Growing up snotty
The Rise and Fall of a 10th Grade Social Climber
Laura Moser and Lauren Mechling
Graphia/Houghton Mifflin, 2005, $7.99
At Mimi Schulman’s new school there are no real grades, the most popular girls are the least perfect, and blondes are social outcasts. This average girl thought she knew what she was in for when she moved from one school to another, but as the tall 10th grader soon realizes, there’s a bigger difference than climate between life in Houston, Texas with her mother and life in New York City with her father. Determined to join the social elite, Mimi bets her best friend that she can be a part of the popular crowd and begins a series of adventures that take her through Hamptons homes, performance art events and a deli where teens can get fake IDs. She must make her way through New York and up the social ladder before the Christmas break.
The account of Mimi’s first semester at Baldwin High School races through parties, parent-induced stress and many late nights. On the friendship front, Mimi is dealing with romantic tension from her old friend Sam while learning how to hang with the children of celebrities, ambassadors and the wealthy. At school her teachers lack focus and she is praised for an essay in which she compares her cat to a cheeseburger. All the while her parents are so busy trying to reorder their own lives they can’t keep up with the pace of Mimi’s new life. They are so clueless they don’t even get her a cell phone.
The Rise and Fall of a 10th Grade Social Climber is co-authored by Laura Moser and Lauren Mechling, one from Texas and the other from New York. They draw on their own experiences and their rich imaginations to bring Mimi’s fall semester to life.
‘The primary point is entertainment,’ says Mechling, adding that she’s happy when she hears that ‘someone has read it in a day.’ The book also fits with what Moser and others have noticed–the trend ‘to make things more racy’ in young adult fiction.
Mimi’s new life is not just slightly racy, it’s complicated and confusing. She has stepped through the looking glass completely, but it’s not just a New York thing. Mimi is dealing with very common struggles: being at a new school, trying to be popular, re-thinking old relationships and coping with her parents’ recent divorce. To win her wager, Mimi must understand and then infiltrate the social circles that surround her. This is high school–and in retrospect, high school is entertaining.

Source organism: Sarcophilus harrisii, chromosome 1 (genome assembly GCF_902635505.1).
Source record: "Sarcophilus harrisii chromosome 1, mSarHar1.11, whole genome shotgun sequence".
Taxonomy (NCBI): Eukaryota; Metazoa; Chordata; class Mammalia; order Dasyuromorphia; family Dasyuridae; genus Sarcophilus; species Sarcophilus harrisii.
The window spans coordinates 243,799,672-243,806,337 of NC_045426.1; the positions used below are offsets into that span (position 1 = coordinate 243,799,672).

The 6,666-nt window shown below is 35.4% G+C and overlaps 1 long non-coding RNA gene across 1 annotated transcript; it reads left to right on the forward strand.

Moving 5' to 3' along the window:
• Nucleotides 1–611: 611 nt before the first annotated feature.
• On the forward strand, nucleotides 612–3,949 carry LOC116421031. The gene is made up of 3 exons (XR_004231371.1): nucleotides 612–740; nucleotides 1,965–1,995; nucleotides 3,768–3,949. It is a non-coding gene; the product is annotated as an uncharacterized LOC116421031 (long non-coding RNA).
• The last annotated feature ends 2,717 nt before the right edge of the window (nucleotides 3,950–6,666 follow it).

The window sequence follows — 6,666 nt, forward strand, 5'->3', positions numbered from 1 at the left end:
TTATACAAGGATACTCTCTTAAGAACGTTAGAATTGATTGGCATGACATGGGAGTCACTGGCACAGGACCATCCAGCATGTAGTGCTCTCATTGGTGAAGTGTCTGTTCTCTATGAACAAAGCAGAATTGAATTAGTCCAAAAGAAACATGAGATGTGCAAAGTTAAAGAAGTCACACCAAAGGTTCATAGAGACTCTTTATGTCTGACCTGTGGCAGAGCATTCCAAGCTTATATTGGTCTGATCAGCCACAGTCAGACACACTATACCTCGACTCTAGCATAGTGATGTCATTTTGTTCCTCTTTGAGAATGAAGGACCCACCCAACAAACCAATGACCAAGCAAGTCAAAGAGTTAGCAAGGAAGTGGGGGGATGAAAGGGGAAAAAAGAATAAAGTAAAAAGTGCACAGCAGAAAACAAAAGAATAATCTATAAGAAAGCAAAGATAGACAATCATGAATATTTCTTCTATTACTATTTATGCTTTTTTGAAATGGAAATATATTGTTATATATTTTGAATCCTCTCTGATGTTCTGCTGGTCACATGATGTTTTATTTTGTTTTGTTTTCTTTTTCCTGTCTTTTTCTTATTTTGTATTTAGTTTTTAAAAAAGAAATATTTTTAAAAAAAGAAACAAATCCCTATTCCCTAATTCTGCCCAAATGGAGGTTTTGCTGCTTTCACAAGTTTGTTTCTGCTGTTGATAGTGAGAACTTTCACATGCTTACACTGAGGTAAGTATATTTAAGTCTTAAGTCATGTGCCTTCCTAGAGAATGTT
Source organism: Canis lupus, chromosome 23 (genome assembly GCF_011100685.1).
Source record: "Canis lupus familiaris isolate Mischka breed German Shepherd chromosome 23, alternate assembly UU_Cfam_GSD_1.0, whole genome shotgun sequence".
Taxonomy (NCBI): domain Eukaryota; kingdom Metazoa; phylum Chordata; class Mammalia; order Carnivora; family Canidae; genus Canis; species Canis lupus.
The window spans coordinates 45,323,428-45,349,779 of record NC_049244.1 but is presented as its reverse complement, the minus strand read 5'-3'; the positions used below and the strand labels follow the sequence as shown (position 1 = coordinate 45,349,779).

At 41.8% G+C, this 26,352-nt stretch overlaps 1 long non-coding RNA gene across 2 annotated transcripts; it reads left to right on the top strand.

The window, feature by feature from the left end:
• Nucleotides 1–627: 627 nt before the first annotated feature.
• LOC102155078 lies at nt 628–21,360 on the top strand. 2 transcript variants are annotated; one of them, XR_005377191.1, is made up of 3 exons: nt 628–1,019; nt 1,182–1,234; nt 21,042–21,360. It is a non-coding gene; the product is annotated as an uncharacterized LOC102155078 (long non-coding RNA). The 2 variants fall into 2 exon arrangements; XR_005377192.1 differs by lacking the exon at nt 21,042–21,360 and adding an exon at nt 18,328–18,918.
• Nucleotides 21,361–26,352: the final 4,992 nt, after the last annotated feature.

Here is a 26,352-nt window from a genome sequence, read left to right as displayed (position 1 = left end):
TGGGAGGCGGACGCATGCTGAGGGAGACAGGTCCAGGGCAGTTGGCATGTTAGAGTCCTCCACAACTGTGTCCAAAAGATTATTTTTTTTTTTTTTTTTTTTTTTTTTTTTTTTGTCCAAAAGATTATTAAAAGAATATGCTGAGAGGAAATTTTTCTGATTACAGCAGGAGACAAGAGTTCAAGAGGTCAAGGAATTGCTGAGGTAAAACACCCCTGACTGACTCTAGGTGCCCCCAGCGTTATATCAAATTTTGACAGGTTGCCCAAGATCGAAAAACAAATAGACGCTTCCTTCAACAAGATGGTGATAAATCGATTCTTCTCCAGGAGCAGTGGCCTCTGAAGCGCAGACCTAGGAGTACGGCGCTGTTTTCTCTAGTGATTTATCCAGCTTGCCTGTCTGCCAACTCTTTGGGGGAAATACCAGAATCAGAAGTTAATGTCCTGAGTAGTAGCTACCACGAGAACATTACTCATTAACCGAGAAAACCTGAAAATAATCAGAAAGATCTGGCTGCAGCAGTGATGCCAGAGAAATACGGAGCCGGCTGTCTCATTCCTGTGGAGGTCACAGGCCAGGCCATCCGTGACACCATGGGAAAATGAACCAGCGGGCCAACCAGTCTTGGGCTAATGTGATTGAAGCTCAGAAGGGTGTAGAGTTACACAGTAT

As Mimi climbs the social ladder, the people she meets along the way give wide appeal to the book. When she was younger, co-author Mechling, found some young adult fiction frustrating because the protagonists were ‘too girl next door.’ In contrast, Mimi has flaws as well as good points and reflects the reality that ‘people are very messy and complicated.’ Though some events in her life may be different from those of readers, Mimi’s personality and troubles sound very familiar. Her friends seem real and their experiences ring true.
Social Climber is part of the growing market for young adult fiction. According to Moser, it is partially due to increasing ‘consumer independence’ for young adults, leading to a boom in books ‘written for youth to buy and not for parents to approve of first.’ The book reflects the trend of treating readers of young adult fiction as adult consumers. According to Mechling, there is now a ‘less distinct boundary between adult and young adult fiction.’ Writing down to their audience is not part of the agenda for Moser and Mechling. Rather, they seek to write characters and stories that are reflective of reality for youth today. They also believe, adds Mechling, that their readers should be ‘respected as fully-formed individuals.’
In aiming to please young adult readers rather than parents, Moser and Mechling seem to have found success. The co-authors have been engaged to release two more books about Mimi Schulman’s life. The Social Climber Digs Deeper is due out in May 2006. It covers Mimi’s second semester at Baldwin and, according to Mechling, is ‘a bit more of an interior story,’ wherein ‘she’s involved in a journalistic adventure that takes her all over the place.’ Coming out in May 2007 is All Hail the Social Climber, about Mimi’s summer in Europe after 10th grade.
While it may seem like the book title gives everything away, it doesn’t betray essential plot elements or detract from the pleasure of reading this book. It’s quick, it’s fun, it’s entertaining–good for the beach, the bus and maybe even the back of the classroom. Furthermore, it contains the key to success in the shifting sands of the literature market: treat all consumers like adults and cater to their desires. Mimi’s attempt to get what she wants gives readers everything they want.